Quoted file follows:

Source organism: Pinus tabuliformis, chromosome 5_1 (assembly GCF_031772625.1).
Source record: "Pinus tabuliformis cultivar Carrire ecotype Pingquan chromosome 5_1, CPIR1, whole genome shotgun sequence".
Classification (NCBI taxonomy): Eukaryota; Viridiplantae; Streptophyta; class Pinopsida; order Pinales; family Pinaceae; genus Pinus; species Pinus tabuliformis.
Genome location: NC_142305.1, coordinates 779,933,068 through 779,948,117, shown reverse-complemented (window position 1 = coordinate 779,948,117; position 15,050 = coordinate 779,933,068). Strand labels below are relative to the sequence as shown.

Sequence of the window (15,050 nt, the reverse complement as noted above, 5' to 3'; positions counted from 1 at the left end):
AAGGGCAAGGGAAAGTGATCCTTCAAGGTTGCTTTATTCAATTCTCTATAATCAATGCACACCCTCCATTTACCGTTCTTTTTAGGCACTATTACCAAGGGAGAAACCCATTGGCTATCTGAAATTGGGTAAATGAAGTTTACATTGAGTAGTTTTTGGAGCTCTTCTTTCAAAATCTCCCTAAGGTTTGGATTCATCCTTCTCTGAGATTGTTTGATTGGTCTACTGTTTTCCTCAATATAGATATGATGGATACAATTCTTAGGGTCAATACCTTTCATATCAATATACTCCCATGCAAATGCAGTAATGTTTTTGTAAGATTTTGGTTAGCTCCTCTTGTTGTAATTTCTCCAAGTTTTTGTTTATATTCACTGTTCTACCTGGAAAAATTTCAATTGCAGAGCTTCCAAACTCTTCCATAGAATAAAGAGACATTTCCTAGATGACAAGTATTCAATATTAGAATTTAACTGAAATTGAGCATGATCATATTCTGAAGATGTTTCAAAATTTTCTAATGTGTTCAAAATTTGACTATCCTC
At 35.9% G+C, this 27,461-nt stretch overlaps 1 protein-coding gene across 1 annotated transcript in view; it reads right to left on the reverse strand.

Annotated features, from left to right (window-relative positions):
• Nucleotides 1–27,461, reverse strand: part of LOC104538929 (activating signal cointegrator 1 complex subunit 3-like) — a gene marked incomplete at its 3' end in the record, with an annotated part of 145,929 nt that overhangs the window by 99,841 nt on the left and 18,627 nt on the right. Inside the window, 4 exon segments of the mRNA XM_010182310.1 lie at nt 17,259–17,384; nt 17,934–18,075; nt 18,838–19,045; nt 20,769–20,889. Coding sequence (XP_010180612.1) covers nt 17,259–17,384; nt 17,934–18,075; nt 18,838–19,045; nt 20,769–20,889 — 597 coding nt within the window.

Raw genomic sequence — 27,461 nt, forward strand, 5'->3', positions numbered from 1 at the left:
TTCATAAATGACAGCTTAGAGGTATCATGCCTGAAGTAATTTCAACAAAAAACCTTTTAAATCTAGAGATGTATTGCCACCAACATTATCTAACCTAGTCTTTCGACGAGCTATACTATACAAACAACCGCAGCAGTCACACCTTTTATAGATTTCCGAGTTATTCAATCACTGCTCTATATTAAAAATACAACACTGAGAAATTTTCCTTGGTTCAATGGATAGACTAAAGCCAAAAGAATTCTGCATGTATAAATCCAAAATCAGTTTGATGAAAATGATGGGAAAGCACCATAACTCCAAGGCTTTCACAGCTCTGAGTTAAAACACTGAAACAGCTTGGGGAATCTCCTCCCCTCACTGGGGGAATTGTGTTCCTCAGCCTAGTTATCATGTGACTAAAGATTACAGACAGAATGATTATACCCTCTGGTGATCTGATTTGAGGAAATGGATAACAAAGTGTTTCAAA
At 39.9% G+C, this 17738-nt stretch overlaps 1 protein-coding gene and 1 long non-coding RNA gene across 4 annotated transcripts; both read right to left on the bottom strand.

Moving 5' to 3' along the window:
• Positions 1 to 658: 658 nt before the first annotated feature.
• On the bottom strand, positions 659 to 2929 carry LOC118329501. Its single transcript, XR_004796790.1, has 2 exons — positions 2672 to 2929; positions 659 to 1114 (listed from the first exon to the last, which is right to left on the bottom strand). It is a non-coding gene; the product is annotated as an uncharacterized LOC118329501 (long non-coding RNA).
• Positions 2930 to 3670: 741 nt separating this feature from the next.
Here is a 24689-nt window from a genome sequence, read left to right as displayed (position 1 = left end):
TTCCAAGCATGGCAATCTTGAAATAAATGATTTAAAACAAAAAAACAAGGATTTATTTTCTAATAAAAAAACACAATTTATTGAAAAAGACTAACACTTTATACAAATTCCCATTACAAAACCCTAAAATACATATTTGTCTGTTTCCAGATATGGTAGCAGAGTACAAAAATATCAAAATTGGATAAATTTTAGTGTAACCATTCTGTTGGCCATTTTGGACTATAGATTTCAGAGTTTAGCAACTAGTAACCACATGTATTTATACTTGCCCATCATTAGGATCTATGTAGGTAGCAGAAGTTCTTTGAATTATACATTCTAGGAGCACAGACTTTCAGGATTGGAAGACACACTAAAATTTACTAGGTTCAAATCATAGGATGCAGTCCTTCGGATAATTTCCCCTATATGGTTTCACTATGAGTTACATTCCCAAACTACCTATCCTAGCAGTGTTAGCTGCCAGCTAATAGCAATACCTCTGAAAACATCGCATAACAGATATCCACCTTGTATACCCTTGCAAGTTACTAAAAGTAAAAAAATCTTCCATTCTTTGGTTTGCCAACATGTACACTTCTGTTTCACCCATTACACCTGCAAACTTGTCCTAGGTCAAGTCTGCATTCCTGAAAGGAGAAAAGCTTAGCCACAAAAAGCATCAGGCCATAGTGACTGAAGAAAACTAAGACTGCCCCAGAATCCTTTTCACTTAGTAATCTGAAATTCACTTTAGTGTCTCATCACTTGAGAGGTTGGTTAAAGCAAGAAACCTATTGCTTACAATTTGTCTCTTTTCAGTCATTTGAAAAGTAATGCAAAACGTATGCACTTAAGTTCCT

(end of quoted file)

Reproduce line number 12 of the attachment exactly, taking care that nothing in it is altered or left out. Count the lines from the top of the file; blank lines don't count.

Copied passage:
At 39.9% G+C, this 17738-nt stretch overlaps 1 protein-coding gene and 1 long non-coding RNA gene across 4 annotated transcripts; both read right to left on the bottom strand.